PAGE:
As Jackie mentioned in the last post, we were rather chuffed to recently harvest our first batch of honey.
It was quite straightforward to remove the frames, I just had to be careful to brush the bees off the frames and quickly put them in a sealed box to take away. There are nine frames in the top box which contains the honey (the lower box contains the brood – eggs and larvae). For the first harvest I took four full frames and left the rest which were not quite full. We may take two more a bit later but there is no rush. We must remember to leave some honey for the bees to eat over winter.
Here’s a photo of a frame packed with capped honey – about 1.5kgs worth.
It’s accepted that most of the honey should be capped before extraction. The frame below is only about three quarters capped but should be fine. Basically the bees mature the honey and reduce the water content to below 17% before capping it.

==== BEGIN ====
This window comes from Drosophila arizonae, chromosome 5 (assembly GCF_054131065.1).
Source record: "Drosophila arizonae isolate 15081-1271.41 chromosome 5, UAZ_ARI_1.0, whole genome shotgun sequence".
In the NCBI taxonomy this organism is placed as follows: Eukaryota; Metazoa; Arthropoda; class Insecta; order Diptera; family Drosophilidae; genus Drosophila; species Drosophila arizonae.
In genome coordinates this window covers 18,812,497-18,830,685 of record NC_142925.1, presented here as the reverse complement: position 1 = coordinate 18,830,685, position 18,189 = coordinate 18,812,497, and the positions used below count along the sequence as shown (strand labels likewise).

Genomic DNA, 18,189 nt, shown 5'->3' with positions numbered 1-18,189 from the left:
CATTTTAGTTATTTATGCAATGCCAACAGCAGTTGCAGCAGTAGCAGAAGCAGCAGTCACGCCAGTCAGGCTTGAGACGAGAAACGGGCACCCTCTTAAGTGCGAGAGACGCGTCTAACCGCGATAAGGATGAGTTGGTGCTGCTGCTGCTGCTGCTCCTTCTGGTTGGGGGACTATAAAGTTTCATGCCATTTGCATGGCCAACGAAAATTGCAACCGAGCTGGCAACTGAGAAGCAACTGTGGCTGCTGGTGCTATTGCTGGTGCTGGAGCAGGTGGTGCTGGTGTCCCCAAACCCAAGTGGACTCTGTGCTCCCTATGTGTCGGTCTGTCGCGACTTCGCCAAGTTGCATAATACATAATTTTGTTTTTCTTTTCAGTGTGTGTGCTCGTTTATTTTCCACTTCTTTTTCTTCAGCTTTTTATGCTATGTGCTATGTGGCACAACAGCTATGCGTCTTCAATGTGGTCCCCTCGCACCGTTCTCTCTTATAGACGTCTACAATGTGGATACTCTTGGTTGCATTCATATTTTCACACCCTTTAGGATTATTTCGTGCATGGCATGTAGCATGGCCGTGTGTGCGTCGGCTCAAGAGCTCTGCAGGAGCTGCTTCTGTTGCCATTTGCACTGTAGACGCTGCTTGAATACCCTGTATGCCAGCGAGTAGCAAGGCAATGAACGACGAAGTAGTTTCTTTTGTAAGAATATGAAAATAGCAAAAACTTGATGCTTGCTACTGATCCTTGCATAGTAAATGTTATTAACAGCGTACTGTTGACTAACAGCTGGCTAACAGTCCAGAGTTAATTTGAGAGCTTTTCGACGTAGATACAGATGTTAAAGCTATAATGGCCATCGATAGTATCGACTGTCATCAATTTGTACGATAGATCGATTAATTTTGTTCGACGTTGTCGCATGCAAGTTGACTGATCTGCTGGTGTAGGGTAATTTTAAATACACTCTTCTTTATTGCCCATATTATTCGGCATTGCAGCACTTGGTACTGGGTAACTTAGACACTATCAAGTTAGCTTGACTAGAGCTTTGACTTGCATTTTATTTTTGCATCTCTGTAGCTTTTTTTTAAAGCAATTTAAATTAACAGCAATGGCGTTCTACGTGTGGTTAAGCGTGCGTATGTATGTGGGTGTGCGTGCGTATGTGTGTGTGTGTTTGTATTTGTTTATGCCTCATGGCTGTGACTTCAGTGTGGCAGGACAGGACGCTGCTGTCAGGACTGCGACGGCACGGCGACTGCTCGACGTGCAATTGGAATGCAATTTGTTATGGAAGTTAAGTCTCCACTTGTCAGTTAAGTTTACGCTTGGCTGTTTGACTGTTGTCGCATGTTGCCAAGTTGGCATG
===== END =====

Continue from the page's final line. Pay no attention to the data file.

Generally beekeepers use a dedicated mechanical extractor to get their honey but for just four frames it wasn’t worth our while so we did it manually. After a bit of messing about and some very sticky fingers it all went surprisingly smoothly. I cut the honeycomb out of the frame and then put it in a sieve to drain out. As it was a particularly hot day the honey was very runny which made it easier. The honey that came through was amazingly clear and wax free which was good and of course, it tasted delicious!